Light and refreshing this creamy chilled beet soup with yogurt and fresh dill is a real summertime treat!
“Who have we become?” Jordan asked with a hint of sarcasm and an honest hint of concern. We were packing up for a week beach vacation with his family. I was loading beets and dill into the cooler. They were cozily mushed between my farmhouse culture sauerkraut, fixings for tabouli, and 3 bags full of veggies for Ratatouille.
“What on earth are you packing babe?” He asks.
“Ingredients for borscht, tabouli, and ratatouille, plus some sauerkraut that your sister has to try! Why? What are you doing?” I ask.
“Packing the knife kit with 3 kinds of salt, our chef’s knife, and a few other tools we might need.”
“Who have we become.” He states.
“A Portlandia skit?” I ask.
It appears so.
Borscht (beet soup), tabouli, and ratatouille; three of my very favorite summertime classics, perhaps not traditional beach fare, and yes maybe a little Portlandia, but don’t worry there were also plenty of hot dogs, hamburgers, and plain ‘ol sandwiches that happened too.
I’ve been eating tabouli since I was little, borscht and ratatouille are more recent loves. My Mom made hot borscht growing up (LOVE IT!), then while traveling through Russia a few years ago, I ate borscht literally every single day. By choice.
But just recently my Mom started making Ina Garten’s summertime chilled borscht and we all fell in love with it. So much so, in fact, that my sister-in-law asked me to make it this year for Christmas. I did. Unconventional? Totally. A little weird? Yup. Theme appropriate when served in a green mug? Oh yeah, tis’ the season to eat cold soup.
Making a big batch of chilled beet soup with yogurt and fresh dill for the entire family at the beach seemed only appropriate. It was, after all, finally seasonally appropriate, and also one of the few recipes that nearly everyone in his family enjoys. This time I wanted to tweak the recipe a bit. I love you Ina Garten but I knew I could improve upon your recipe.
The original calls for chicken stock, I never understood why. I felt like I was always fighting against the chicken flavor and just didn’t want it in my veggie powered soup. There is also no reason whatsoever that this borscht shouldn’t be totally vegetarian. So no more chicken stock. To make up for it I blended a whole beet into the cooking liquid which thickens the soup and allows the beets to really shine. I also swapped out maple syrup for the originally called for sugar and stuck with just Greek yogurt instead of sour cream. The results?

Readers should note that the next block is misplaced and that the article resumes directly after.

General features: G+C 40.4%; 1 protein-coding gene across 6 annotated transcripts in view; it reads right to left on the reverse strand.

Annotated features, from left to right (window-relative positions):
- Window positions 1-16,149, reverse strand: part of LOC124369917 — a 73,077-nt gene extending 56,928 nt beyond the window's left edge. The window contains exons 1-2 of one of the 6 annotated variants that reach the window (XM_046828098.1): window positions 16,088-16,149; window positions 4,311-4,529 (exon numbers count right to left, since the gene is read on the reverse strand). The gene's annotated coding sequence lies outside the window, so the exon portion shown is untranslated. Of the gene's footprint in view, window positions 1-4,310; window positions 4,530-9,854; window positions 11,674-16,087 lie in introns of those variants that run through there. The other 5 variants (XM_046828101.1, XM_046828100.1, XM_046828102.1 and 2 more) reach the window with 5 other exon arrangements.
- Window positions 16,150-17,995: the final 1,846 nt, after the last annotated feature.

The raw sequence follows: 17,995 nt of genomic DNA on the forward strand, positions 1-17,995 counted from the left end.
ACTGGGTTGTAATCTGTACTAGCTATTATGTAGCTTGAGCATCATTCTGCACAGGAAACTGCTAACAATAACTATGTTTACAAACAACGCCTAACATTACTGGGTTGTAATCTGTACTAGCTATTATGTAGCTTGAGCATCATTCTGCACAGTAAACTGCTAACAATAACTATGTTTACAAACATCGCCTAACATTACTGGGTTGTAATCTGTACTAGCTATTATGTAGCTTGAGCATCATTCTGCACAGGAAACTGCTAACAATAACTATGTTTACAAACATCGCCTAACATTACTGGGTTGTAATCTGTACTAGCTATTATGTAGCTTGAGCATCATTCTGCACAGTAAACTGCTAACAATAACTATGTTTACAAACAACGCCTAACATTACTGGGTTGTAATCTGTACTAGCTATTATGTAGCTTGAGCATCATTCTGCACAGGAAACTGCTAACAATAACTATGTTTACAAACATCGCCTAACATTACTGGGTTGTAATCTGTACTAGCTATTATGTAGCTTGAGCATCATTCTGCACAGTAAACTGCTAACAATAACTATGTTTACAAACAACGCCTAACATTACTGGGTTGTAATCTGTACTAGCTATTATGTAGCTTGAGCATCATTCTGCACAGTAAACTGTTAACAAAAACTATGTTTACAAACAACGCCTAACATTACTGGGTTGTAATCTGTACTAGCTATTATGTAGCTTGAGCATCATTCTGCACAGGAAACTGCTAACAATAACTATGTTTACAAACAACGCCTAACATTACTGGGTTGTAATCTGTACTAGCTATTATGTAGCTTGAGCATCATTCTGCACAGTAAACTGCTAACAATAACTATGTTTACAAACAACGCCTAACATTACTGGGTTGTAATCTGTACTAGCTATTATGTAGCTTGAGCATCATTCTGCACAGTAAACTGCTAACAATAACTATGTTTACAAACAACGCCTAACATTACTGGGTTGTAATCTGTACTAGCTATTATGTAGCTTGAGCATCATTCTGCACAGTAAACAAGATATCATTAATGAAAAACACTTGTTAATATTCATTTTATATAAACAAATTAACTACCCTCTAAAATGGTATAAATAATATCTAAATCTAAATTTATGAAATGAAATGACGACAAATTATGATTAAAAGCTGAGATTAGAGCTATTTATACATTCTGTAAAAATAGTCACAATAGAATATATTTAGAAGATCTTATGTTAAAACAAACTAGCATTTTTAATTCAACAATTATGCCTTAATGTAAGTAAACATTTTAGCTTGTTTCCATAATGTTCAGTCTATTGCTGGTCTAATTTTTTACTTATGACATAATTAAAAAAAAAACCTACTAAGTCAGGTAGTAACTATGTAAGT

Well, let’s just say borscht is now on the menu for labor day, Halloween, Thanksgiving, and Christmas 😉
- 2.5 lbs. beets (about 6 medium beets without tops)
- 2 cups finely diced cucumbers
- 3 scallions, sliced green and white top
- 2 cups plain Greek yogurt (I used 2%)
- 2 tbsp maple syrup
- 2 tsp salt
- 2.5 tbsp white balsamic vinegar
- 3 tbsp finely chopped fresh dill, plus more for garnish
- Scrub beets well, place in a large pot of salted boiling water and cook until easily pierced with a fork (about 35-45 minutes depending on the size of the beets.
- Remove beets from
potand set aside to cool. Strain beet cooking liquid through a fine sieve (or a cheesecloth over a colander) and allow to cool. You should have at least 4 cups of beet cooking liquid.
- When beets are cool enough to handle remove the skin by peeling with a small pairing knife or rubbing off with your hands. Reserve half of the beets for the "broth" and dice the other half and add to a large bowl with the diced cucumber, scallion, and dill.
- In a blender combine beet cooking liquid, yogurt, half of the beets, vinegar, maple syrup, and salt. Blend until smooth and well combined. Pour liquid into the bowl with chopped beets, cucumber, scallion, and dill.
- Cover and allow to chill in
refrigeratorfor at least 3 hours.
- Serve chilled with an extra dollop of Greek yogurt and fresh dill.
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